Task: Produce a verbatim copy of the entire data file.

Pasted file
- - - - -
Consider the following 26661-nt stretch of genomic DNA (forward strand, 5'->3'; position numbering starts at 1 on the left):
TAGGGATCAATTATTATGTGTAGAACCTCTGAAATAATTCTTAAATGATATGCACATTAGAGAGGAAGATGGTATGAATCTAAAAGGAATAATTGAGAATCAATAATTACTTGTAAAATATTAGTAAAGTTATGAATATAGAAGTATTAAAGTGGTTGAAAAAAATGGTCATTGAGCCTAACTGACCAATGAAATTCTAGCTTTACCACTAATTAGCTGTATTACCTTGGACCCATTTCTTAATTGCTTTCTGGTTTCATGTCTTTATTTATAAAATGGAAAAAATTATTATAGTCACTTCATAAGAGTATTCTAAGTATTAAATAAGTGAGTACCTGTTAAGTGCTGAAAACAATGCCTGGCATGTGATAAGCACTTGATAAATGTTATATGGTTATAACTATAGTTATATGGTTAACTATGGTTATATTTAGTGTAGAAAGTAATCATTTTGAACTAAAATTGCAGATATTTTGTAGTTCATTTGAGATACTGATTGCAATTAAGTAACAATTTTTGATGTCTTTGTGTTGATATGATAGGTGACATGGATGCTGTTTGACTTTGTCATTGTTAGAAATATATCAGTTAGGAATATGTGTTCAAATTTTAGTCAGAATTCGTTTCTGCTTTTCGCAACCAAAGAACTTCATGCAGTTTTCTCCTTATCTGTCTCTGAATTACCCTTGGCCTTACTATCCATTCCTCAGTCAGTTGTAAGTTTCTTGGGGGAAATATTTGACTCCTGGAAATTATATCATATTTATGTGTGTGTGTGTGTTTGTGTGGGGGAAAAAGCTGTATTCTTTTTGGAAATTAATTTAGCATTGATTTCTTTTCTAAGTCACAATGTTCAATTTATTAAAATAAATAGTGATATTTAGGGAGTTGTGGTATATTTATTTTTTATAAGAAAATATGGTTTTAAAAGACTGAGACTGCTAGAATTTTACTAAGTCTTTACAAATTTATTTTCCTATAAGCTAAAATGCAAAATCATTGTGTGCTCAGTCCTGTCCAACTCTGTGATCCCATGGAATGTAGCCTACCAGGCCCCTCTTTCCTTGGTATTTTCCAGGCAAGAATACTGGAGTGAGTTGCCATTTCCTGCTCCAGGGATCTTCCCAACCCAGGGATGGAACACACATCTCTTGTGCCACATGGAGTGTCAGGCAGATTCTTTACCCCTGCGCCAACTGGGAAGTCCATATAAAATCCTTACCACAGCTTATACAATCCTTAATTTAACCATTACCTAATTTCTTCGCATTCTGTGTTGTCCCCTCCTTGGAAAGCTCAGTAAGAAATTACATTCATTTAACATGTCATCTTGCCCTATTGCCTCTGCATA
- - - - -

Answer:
Consider the following 26661-nt stretch of genomic DNA (forward strand, 5'->3'; position numbering starts at 1 on the left):
TAGGGATCAATTATTATGTGTAGAACCTCTGAAATAATTCTTAAATGATATGCACATTAGAGAGGAAGATGGTATGAATCTAAAAGGAATAATTGAGAATCAATAATTACTTGTAAAATATTAGTAAAGTTATGAATATAGAAGTATTAAAGTGGTTGAAAAAAATGGTCATTGAGCCTAACTGACCAATGAAATTCTAGCTTTACCACTAATTAGCTGTATTACCTTGGACCCATTTCTTAATTGCTTTCTGGTTTCATGTCTTTATTTATAAAATGGAAAAAATTATTATAGTCACTTCATAAGAGTATTCTAAGTATTAAATAAGTGAGTACCTGTTAAGTGCTGAAAACAATGCCTGGCATGTGATAAGCACTTGATAAATGTTATATGGTTATAACTATAGTTATATGGTTAACTATGGTTATATTTAGTGTAGAAAGTAATCATTTTGAACTAAAATTGCAGATATTTTGTAGTTCATTTGAGATACTGATTGCAATTAAGTAACAATTTTTGATGTCTTTGTGTTGATATGATAGGTGACATGGATGCTGTTTGACTTTGTCATTGTTAGAAATATATCAGTTAGGAATATGTGTTCAAATTTTAGTCAGAATTCGTTTCTGCTTTTCGCAACCAAAGAACTTCATGCAGTTTTCTCCTTATCTGTCTCTGAATTACCCTTGGCCTTACTATCCATTCCTCAGTCAGTTGTAAGTTTCTTGGGGGAAATATTTGACTCCTGGAAATTATATCATATTTATGTGTGTGTGTGTGTTTGTGTGGGGGAAAAAGCTGTATTCTTTTTGGAAATTAATTTAGCATTGATTTCTTTTCTAAGTCACAATGTTCAATTTATTAAAATAAATAGTGATATTTAGGGAGTTGTGGTATATTTATTTTTTATAAGAAAATATGGTTTTAAAAGACTGAGACTGCTAGAATTTTACTAAGTCTTTACAAATTTATTTTCCTATAAGCTAAAATGCAAAATCATTGTGTGCTCAGTCCTGTCCAACTCTGTGATCCCATGGAATGTAGCCTACCAGGCCCCTCTTTCCTTGGTATTTTCCAGGCAAGAATACTGGAGTGAGTTGCCATTTCCTGCTCCAGGGATCTTCCCAACCCAGGGATGGAACACACATCTCTTGTGCCACATGGAGTGTCAGGCAGATTCTTTACCCCTGCGCCAACTGGGAAGTCCATATAAAATCCTTACCACAGCTTATACAATCCTTAATTTAACCATTACCTAATTTCTTCGCATTCTGTGTTGTCCCCTCCTTGGAAAGCTCAGTAAGAAATTACATTCATTTAACATGTCATCTTGCCCTATTGCCTCTGCATA